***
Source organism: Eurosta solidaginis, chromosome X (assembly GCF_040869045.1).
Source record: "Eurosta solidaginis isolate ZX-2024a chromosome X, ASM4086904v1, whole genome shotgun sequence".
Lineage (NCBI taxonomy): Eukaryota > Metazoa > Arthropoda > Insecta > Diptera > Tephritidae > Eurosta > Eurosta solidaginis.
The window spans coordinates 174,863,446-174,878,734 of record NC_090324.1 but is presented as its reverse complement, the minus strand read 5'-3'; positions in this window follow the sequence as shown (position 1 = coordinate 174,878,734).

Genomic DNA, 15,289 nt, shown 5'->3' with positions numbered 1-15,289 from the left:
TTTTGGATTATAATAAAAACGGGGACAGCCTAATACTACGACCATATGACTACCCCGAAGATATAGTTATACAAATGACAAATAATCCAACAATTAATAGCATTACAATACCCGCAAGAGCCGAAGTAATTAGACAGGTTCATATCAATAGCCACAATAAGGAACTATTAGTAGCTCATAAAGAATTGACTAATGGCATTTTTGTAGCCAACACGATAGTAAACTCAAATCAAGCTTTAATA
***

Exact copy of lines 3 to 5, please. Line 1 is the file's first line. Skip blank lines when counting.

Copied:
Lineage (NCBI taxonomy): Eukaryota > Metazoa > Arthropoda > Insecta > Diptera > Tephritidae > Eurosta > Eurosta solidaginis.
The window spans coordinates 174,863,446-174,878,734 of record NC_090324.1 but is presented as its reverse complement, the minus strand read 5'-3'; positions in this window follow the sequence as shown (position 1 = coordinate 174,878,734).

Genomic DNA, 15,289 nt, shown 5'->3' with positions numbered 1-15,289 from the left: